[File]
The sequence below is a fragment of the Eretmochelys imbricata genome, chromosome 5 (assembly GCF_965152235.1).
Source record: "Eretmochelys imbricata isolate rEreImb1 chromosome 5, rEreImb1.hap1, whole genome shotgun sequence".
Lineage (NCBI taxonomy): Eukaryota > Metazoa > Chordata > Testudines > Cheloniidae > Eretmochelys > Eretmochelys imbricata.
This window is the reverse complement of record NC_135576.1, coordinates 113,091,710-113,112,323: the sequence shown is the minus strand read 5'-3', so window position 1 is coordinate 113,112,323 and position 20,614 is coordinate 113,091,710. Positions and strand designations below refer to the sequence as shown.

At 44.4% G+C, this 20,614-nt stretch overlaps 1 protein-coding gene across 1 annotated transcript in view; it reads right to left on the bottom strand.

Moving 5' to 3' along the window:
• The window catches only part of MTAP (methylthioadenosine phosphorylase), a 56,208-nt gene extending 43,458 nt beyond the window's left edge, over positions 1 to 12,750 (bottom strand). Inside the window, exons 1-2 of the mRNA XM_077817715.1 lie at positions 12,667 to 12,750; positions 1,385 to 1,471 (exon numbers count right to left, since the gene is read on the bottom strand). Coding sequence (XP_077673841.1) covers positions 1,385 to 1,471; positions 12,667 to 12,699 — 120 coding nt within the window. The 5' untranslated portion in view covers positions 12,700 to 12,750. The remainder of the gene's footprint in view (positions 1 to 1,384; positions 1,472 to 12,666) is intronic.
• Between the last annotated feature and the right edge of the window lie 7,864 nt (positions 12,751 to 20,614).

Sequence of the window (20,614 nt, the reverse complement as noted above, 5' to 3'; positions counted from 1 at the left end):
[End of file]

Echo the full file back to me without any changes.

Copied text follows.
The sequence below is a fragment of the Eretmochelys imbricata genome, chromosome 5 (assembly GCF_965152235.1).
Source record: "Eretmochelys imbricata isolate rEreImb1 chromosome 5, rEreImb1.hap1, whole genome shotgun sequence".
Lineage (NCBI taxonomy): Eukaryota > Metazoa > Chordata > Testudines > Cheloniidae > Eretmochelys > Eretmochelys imbricata.
This window is the reverse complement of record NC_135576.1, coordinates 113,091,710-113,112,323: the sequence shown is the minus strand read 5'-3', so window position 1 is coordinate 113,112,323 and position 20,614 is coordinate 113,091,710. Positions and strand designations below refer to the sequence as shown.

At 44.4% G+C, this 20,614-nt stretch overlaps 1 protein-coding gene across 1 annotated transcript in view; it reads right to left on the bottom strand.

Moving 5' to 3' along the window:
• The window catches only part of MTAP (methylthioadenosine phosphorylase), a 56,208-nt gene extending 43,458 nt beyond the window's left edge, over positions 1 to 12,750 (bottom strand). Inside the window, exons 1-2 of the mRNA XM_077817715.1 lie at positions 12,667 to 12,750; positions 1,385 to 1,471 (exon numbers count right to left, since the gene is read on the bottom strand). Coding sequence (XP_077673841.1) covers positions 1,385 to 1,471; positions 12,667 to 12,699 — 120 coding nt within the window. The 5' untranslated portion in view covers positions 12,700 to 12,750. The remainder of the gene's footprint in view (positions 1 to 1,384; positions 1,472 to 12,666) is intronic.
• Between the last annotated feature and the right edge of the window lie 7,864 nt (positions 12,751 to 20,614).

Sequence of the window (20,614 nt, the reverse complement as noted above, 5' to 3'; positions counted from 1 at the left end):